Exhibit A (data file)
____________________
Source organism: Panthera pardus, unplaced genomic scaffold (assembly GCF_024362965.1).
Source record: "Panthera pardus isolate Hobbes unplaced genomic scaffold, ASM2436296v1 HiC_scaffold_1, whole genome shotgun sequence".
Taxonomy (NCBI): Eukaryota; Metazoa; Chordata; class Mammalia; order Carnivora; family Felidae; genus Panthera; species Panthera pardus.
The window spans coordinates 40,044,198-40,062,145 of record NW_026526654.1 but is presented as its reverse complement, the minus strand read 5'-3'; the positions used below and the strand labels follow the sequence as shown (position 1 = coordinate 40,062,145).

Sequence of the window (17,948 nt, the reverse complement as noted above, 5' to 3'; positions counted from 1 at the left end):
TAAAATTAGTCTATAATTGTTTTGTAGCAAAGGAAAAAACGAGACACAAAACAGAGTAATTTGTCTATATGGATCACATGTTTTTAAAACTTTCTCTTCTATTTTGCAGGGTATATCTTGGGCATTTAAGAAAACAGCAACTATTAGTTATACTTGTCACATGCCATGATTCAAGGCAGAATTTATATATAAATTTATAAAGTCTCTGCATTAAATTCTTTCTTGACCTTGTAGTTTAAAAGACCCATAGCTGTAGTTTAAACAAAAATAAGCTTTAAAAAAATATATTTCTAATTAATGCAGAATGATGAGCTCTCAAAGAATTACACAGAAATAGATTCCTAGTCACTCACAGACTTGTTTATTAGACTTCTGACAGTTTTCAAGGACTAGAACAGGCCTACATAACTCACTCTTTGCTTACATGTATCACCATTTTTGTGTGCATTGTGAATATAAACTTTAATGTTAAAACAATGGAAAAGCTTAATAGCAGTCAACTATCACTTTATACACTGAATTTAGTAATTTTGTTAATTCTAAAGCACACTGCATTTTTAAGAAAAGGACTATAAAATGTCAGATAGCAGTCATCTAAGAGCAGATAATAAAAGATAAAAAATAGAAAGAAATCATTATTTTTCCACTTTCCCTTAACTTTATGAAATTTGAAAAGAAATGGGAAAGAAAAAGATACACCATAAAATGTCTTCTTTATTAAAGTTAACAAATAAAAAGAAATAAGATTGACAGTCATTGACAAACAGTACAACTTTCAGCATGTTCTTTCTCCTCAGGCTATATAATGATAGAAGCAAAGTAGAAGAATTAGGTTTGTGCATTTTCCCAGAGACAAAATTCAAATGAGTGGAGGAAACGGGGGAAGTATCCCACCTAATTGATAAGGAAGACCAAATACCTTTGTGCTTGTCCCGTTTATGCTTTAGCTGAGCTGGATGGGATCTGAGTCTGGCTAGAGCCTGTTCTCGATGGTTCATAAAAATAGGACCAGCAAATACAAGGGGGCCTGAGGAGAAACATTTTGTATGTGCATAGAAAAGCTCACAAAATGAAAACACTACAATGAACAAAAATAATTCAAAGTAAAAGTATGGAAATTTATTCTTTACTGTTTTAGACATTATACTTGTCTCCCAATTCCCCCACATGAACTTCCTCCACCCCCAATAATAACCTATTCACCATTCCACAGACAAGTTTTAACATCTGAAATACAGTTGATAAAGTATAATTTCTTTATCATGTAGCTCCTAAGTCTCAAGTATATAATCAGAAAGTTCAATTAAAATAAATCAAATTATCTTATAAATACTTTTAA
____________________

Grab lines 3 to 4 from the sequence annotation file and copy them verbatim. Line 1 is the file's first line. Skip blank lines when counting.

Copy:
Taxonomy (NCBI): Eukaryota; Metazoa; Chordata; class Mammalia; order Carnivora; family Felidae; genus Panthera; species Panthera pardus.
The window spans coordinates 40,044,198-40,062,145 of record NW_026526654.1 but is presented as its reverse complement, the minus strand read 5'-3'; the positions used below and the strand labels follow the sequence as shown (position 1 = coordinate 40,062,145).